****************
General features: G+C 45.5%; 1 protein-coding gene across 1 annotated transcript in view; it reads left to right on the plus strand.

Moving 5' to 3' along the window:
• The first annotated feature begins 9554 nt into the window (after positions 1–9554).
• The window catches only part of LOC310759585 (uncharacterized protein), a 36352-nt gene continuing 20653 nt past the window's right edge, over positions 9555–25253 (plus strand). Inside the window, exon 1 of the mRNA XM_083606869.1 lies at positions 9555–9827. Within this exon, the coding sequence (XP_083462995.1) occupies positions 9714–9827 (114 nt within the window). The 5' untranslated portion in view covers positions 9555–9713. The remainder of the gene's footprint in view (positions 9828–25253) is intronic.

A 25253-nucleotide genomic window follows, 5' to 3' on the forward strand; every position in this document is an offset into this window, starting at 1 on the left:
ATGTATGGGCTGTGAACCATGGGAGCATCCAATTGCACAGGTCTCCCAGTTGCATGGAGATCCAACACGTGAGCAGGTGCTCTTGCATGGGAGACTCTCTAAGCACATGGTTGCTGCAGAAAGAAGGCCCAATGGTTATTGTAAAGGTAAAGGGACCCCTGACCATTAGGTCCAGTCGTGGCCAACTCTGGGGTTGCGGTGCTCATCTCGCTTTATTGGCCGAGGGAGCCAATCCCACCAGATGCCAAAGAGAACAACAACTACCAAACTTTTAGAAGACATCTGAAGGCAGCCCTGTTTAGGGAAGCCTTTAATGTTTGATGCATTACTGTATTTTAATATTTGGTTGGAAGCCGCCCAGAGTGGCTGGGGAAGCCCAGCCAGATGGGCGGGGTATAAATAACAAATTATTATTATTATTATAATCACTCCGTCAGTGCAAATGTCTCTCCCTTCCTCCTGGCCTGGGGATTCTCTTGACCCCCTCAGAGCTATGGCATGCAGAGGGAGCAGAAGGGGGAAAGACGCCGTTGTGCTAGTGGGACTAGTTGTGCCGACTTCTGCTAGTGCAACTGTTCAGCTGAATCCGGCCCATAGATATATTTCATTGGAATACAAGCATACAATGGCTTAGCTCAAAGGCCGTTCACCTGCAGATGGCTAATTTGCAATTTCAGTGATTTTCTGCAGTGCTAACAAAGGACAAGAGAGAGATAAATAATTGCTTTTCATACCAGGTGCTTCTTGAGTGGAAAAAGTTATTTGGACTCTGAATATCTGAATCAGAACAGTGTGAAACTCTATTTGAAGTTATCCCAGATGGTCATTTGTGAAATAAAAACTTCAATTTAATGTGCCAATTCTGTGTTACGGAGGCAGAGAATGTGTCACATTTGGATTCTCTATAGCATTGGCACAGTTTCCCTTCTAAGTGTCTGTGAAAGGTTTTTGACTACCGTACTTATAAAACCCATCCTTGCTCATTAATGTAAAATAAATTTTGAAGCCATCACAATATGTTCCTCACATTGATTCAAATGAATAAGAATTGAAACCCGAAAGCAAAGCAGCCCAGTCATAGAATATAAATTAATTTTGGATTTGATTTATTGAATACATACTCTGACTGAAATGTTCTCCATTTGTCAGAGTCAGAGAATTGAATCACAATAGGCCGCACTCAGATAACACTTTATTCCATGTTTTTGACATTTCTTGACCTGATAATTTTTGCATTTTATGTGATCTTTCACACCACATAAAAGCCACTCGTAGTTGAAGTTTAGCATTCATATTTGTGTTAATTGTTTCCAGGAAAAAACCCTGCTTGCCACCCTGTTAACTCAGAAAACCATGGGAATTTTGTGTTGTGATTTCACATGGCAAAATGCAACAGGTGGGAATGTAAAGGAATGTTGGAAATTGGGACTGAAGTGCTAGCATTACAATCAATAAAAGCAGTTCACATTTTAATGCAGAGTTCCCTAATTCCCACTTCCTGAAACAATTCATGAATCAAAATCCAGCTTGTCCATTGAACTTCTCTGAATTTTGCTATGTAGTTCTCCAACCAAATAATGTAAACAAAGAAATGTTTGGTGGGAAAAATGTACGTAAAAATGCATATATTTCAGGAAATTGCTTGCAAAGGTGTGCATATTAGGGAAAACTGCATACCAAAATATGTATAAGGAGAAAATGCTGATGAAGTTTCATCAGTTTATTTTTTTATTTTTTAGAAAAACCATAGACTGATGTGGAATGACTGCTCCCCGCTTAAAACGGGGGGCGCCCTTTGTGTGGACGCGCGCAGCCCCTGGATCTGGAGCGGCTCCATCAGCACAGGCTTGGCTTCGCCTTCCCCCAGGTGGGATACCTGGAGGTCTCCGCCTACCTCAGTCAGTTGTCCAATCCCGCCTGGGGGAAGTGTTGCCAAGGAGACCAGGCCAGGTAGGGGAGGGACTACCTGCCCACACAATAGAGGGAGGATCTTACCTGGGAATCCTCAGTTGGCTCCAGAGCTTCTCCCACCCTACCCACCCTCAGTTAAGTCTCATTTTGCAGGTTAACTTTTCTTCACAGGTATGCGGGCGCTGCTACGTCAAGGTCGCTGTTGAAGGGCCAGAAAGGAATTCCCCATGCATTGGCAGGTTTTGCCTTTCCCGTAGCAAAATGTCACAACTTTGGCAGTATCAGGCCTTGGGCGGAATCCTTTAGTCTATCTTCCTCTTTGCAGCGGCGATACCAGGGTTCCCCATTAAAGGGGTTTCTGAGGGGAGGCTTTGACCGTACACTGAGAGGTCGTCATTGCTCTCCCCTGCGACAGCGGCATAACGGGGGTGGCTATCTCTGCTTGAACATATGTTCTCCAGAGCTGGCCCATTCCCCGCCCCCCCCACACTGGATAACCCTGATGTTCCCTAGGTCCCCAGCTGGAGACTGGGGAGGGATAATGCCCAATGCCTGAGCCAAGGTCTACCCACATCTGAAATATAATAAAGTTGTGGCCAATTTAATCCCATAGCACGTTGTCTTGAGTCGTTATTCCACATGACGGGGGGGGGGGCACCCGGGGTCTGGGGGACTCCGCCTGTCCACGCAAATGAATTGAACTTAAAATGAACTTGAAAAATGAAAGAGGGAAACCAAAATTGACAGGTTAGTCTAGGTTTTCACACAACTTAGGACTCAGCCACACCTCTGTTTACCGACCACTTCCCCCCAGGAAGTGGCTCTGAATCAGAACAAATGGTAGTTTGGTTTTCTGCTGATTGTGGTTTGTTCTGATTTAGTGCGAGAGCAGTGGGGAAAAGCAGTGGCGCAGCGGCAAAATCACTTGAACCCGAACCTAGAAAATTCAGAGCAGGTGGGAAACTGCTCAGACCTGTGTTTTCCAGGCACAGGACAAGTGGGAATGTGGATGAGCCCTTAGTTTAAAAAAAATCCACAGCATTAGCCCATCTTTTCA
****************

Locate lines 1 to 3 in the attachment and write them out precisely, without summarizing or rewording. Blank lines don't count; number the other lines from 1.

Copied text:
General features: G+C 45.5%; 1 protein-coding gene across 1 annotated transcript in view; it reads left to right on the plus strand.

Moving 5' to 3' along the window:
• The first annotated feature begins 9554 nt into the window (after positions 1–9554).